The earnings of one of the world’s most valuable luxury groups marked a stark contrast to the earnings of one of the world’s largest fast fashion retailers.
French multinational LVMH, which owns brands like Tiffany’s, Christian Dior, Sephora, and Moët, had a “record year” in 2022, it said in a press release yesterday (Jan. 26). It recorded revenue of €79.2 billion ($86.2 billion) in 2022 and profit from recurring operations of €21.1 billion ($23 billion), both up 23%.
Despite geopolitical headwinds and China’s zero-covid policy, LVMH saw sales rise “sharply” in Europe, the US, and Japan, owing to “strong demand from local customers and the recovery of international travel.” LVMH also exited Russia last year, but that market was a sliver compared to US and China for the luxury behemoth.
Meanwhile, Swedish fast fashion retailer H&M—the second-largest fast fashion retailer after Inditex, the parent company of brands like Zara, Massimo Dutti, and Bershka— wasn’t so resilient. Its net profit for the year ending Nov. 30 fell 68% from the year prior to 3.6 billion Swedish kronor ($349 million).
Pausing sales in February and exiting Russia altogether in July hit H&M’s profits hard, chief executive Helena Helmersson admittedsaying it was “an important and profitable market” whose loss “has had a significant negative impact on our results.”
Helmersson also cited “the hikes in raw materials and freight costs combined with a historically strong US dollar” as reasons for pushing the cost of raw materials up. “On top of this there were increased energy costs as well as a one-time charge for the cost and efficiency programme that was initiated at the end of the year,” she added. A drive to cut costsincluding layoffs in Novemberdid little to curtail the damage.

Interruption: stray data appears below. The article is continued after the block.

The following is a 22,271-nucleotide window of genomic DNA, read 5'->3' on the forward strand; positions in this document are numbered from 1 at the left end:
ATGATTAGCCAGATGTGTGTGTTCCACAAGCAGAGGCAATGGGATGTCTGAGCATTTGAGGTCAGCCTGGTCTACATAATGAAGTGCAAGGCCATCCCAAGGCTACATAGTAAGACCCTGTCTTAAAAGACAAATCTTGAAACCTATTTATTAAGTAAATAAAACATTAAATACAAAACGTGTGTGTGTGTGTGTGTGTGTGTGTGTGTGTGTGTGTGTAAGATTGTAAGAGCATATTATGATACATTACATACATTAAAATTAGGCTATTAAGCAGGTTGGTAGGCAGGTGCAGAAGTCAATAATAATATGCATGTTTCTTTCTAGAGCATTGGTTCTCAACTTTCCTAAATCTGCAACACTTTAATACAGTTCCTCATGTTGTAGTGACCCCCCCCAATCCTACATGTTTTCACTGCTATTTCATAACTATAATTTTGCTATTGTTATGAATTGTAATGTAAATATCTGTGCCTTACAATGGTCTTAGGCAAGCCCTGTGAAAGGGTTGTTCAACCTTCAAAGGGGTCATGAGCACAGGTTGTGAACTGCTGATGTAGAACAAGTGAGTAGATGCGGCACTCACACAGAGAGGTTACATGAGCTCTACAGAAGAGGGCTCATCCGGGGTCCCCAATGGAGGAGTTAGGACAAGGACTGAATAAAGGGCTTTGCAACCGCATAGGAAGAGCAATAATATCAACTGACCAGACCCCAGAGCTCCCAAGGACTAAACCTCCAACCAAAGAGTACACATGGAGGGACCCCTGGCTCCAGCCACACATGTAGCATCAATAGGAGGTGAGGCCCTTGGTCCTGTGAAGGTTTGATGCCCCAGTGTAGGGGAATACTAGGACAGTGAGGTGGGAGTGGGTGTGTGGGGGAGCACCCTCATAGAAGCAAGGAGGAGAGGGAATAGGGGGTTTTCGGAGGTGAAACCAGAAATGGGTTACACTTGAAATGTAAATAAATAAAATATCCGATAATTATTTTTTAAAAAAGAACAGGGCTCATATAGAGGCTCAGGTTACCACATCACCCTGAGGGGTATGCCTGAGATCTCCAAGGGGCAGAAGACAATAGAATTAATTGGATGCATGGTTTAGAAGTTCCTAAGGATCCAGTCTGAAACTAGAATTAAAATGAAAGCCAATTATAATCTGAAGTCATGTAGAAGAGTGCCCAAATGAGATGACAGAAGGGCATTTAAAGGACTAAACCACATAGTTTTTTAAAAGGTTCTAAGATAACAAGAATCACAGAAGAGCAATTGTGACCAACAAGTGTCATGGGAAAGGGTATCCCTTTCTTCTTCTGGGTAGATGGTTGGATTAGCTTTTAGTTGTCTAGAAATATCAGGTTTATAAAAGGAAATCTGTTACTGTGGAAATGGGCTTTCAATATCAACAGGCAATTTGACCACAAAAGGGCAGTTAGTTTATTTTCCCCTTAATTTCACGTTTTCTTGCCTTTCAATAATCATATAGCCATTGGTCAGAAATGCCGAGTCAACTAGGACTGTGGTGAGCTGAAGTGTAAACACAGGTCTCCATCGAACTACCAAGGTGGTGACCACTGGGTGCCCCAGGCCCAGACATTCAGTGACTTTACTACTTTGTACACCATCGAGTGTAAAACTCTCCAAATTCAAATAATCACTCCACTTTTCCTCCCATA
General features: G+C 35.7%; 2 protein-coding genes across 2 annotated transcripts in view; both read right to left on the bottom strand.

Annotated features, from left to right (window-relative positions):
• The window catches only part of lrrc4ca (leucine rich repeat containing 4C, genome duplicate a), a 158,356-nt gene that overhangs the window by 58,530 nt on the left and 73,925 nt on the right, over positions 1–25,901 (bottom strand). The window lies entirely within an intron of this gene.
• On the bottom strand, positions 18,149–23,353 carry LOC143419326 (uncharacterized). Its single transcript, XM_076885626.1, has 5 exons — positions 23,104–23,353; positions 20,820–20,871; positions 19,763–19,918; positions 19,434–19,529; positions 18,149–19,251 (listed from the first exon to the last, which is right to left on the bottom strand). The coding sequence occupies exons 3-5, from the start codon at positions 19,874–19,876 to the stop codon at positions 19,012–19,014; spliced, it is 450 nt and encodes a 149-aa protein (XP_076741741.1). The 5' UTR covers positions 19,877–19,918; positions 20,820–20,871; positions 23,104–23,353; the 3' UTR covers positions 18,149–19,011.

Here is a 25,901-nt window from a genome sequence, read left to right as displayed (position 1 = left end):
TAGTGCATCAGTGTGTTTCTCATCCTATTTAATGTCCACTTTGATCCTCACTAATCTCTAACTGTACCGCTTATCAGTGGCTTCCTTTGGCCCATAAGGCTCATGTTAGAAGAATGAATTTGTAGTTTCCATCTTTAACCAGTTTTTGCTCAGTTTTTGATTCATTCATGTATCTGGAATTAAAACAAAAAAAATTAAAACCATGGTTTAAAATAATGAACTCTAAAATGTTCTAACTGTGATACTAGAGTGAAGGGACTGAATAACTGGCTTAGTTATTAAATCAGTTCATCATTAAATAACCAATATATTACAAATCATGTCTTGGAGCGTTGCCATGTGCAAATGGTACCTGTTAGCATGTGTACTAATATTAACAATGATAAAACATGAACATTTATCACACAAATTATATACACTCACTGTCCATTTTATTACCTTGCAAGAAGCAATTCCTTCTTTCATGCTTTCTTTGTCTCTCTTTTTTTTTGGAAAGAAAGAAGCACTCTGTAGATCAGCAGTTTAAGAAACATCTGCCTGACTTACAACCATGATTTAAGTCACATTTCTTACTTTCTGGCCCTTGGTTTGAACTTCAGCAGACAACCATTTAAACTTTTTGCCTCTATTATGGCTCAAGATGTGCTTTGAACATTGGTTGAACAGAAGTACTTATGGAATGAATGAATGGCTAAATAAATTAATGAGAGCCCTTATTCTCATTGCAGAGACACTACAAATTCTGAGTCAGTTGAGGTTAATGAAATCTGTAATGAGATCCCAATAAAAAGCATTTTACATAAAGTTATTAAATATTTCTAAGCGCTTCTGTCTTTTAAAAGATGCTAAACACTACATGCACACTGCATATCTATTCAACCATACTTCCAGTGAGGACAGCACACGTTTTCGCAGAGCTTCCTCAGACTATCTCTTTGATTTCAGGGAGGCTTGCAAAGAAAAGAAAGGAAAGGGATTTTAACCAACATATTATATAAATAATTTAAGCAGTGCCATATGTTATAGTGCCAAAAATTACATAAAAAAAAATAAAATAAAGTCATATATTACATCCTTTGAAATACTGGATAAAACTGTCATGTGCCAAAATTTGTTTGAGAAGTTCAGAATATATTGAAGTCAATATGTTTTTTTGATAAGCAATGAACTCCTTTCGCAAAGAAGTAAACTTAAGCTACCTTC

One big number: A €540-580 billion luxury market
The resilient luxury market’s value is set to reach €540-580 billion ($588-631 billion) by 2030, up from €353 billion estimated for 2022—a 60% uptick—according to a November 2022 report by consulting firm Bain & Co. An estimated current 200 million luxury customers are set to grow to 500 million by the end of the decade. The luxury consumer base is both larger and more concentrated, and globally, there’s various opportunities that could help propel the market:
🇨🇳 The strength of economic recovery in China
🇺🇸🇪🇺 The ability of the US and Europe to withstand economic headwinds
🇮🇳 India’s luxury market could potentially expand to 3.5 times today’s size by 2030
Quotable: A generational shift among luxury buyers
“In coming years, the spending of Gen Z and ‘Gen Alpha’ is set to grow some three times faster than for other generations until 2030, making up a third of the market. This is, in part, driven by a more precocious attitude towards luxury, with Gen Z consumers starting to buy luxury items some 3 to 5 years earlier than Millennials (at 15 years-old, versus at 18-20), and Gen Alpha expected to behave in a similar way.” –Bain & Co November 2022 luxury study
Company of interest: Inditex
Not all fast fashion retailers struggled. H&M rival Inditex in December posted a 24% jump in profit for the nine months through October as it used price hikes to ward off weakening consumer demand.
“The sales outperformance may reflect the quality of the product design and offering as well as the more attractive price point compared to peers as price increases appear to be less than the wider market,” Deutsche Bank analyst Adam Cochrane told Reuters. The more luxe approach may have helped lure luxury buyers.
Inditex appears to be taking inspiration from retailers like Vancouver-based Aritzia, who slot themselves in the “everyday luxury” category to benefit from a similar approach of designing elevated, longer-lasting garments to slap on somewhat steep price tags.